Problem Characteristics in Artificial Intelligence

What is Artificial Intelligence? Problem Characteristics in Artificial Intelligence

Definition:

Artificial Intelligence is a “way of making a computer, a computer-controlled robot, or software think intelligently, in the similar manner the intelligent humans think”.

Since artificial intelligence (AI) is mainly related to the search process, it is important to have some methodology to choose the best possible solution.

To choose an appropriate method for a particular problem first we need to categorize the problem based on the following characteristics.

  1. Is the problem decomposable into small sub-problems which are easy to solve?
  2. Can solution steps be ignored or undone?
  3. Is the universe of the problem is predictable?
  4. Is a good solution to the problem is absolute or relative?
  5. Is the solution to the problem a state or a path?
  6. What is the role of knowledge in solving a problem using artificial intelligence?
  7. Does the task of solving a problem require human interaction?

1. Is the problem decomposable into small sub-problems which are easy to solve?

Can the problem be broken down into smaller problems to be solved independently?

The decomposable problem can be solved easily.

Example: In this case, the problem is divided into smaller problems. The smaller problems are solved independently. Finally, the result is merged to get the final result.

Is the problem decomposable

2. Can solution steps be ignored or undone?

In the Theorem Proving problem, a lemma that has been proved can be ignored for the next steps.

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Such problems are called Ignorable problems.

In the 8-Puzzle, Moves can be undone and backtracked.

Such problems are called Recoverable problems.

In Playing Chess, moves can be retracted.

Such problems are called Irrecoverable problems.

Ignorable problems can be solved using a simple control structure that never backtracks. Recoverable problems can be solved using backtracking. Irrecoverable problems can be solved by recoverable style methods via planning.

3. Is the universe of the problem is predictable?

In Playing Bridge, We cannot know exactly where all the cards are or what the other players will do on their turns.

Uncertain outcome!

For certain-outcome problems, planning can be used to generate a sequence of operators that is guaranteed to lead to a solution.

For uncertain-outcome problems, a sequence of generated operators can only have a good probability of leading to a solution. Plan revision is made as the plan is carried out and the necessary feedback is provided.

4. Is a good solution to the problem is absolute or relative?

The Travelling Salesman Problem, we have to try all paths to find the shortest one.

Any path problem can be solved using heuristics that suggest good paths to explore.

For best-path problems, a much more exhaustive search will be performed.

5. Is the solution to the problem a state or a path

The Water Jug Problem, the path that leads to the goal must be reported.

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A path-solution problem can be reformulated as a state-solution problem by describing a state as a partial path to a solution. The question is whether that is natural or not.

6. What is the role of knowledge in solving a problem using artificial intelligence?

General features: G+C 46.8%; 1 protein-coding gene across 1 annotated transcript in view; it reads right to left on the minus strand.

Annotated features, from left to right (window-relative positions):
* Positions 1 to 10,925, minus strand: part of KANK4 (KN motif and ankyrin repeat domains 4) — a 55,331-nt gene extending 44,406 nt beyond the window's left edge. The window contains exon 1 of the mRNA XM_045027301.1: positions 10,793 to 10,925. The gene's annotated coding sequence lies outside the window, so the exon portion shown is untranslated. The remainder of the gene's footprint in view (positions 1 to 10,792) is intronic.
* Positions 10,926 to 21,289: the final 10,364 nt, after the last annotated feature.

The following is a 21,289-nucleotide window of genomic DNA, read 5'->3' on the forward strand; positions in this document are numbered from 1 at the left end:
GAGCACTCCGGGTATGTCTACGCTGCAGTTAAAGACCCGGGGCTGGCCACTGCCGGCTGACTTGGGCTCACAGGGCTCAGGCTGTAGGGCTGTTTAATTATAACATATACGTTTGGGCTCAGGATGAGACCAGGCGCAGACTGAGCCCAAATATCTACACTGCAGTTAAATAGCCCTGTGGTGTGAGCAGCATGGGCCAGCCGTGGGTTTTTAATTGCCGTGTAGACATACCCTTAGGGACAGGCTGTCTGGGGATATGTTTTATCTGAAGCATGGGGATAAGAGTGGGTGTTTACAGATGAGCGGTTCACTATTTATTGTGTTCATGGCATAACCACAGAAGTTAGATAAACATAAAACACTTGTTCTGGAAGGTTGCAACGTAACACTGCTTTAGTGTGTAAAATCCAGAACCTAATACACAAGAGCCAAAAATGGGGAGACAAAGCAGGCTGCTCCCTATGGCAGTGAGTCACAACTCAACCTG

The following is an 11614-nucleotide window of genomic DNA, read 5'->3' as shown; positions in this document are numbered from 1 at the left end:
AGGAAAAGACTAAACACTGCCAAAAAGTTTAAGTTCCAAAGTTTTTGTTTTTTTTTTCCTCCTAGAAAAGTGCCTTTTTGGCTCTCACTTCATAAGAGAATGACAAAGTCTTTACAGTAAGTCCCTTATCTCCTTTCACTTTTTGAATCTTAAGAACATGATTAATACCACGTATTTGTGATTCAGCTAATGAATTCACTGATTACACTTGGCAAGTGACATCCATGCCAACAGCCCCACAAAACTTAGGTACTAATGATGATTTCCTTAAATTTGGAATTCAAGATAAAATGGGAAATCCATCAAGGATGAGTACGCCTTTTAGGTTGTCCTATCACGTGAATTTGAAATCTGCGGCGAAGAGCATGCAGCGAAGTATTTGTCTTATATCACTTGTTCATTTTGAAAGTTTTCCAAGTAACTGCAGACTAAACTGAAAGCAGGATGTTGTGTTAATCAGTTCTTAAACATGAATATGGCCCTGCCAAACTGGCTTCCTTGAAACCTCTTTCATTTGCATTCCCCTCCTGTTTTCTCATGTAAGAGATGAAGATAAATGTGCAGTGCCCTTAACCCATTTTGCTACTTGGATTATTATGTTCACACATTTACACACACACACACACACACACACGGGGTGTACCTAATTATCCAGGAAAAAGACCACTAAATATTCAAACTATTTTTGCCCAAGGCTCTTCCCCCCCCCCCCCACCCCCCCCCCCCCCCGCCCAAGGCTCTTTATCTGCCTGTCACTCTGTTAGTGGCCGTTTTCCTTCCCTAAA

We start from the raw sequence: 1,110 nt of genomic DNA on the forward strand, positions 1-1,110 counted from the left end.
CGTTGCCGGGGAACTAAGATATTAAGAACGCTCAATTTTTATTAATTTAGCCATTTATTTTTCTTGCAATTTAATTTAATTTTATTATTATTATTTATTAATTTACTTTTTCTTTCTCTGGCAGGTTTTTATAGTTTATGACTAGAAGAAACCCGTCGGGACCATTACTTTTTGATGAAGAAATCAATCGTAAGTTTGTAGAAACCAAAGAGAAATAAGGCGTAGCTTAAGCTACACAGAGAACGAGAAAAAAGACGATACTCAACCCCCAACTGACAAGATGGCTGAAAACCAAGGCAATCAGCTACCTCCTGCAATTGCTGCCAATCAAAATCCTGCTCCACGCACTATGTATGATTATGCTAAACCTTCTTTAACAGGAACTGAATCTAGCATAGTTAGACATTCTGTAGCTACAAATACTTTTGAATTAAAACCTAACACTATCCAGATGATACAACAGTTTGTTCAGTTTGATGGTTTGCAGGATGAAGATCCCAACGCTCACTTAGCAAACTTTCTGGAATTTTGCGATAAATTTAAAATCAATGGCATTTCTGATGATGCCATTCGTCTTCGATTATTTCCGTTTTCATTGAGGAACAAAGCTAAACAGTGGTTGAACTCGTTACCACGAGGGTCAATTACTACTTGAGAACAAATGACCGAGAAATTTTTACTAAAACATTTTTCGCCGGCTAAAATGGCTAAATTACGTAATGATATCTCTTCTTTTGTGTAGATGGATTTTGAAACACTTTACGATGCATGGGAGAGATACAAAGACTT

Playing Chess

Consider again the problem of playing chess. Suppose you had unlimited computing power available. How much knowledge would be required by a perfect program? The answer to this question is very little—just the rules for determining legal moves and some simple control mechanism that implements an appropriate search procedure.
Additional knowledge about such things as good strategy and tactics could of course help considerably to constrain the search and speed up the execution of the program. Knowledge is important only to constrain the search for a solution.

Reading Newspaper

Now consider the problem of scanning daily newspapers to decide which are supporting the Democrats and which are supporting the Republicans in some upcoming election. Again assuming unlimited computing power, how much knowledge would be required by a computer trying to solve this problem? This time the answer is a great deal.

It would have to know such things as:

  • The names of the candidates in each party.
  • The fact that if the major thing you want to see done is have taxes lowered, you are probably supporting the Republicans.
  • The fact that if the major thing you want to see done is improved education for minority students, you are probably supporting the Democrats.
  • The fact that if you are opposed to big government, you are probably supporting the Republicans.
  • And so on …
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Knowledge is required even to be able to recognize a solution.

7. Does the task of solving a problem require human interaction?

Sometimes it is useful to program computers to solve problems in ways that the majority of people would not be able to understand.

This is fine if the level of the interaction between the computer and its human users is problem-in solution-out.

But increasingly we are building programs that require intermediate interaction with people, both to provide additional input to the program and to provide additional reassurance to the user.

The solitary problem, in which there is no intermediate communication and no demand for an explanation of the reasoning process.

The conversational problem, in which intermediate communication is to provide either additional assistance to the computer or additional information to the user.

Summary

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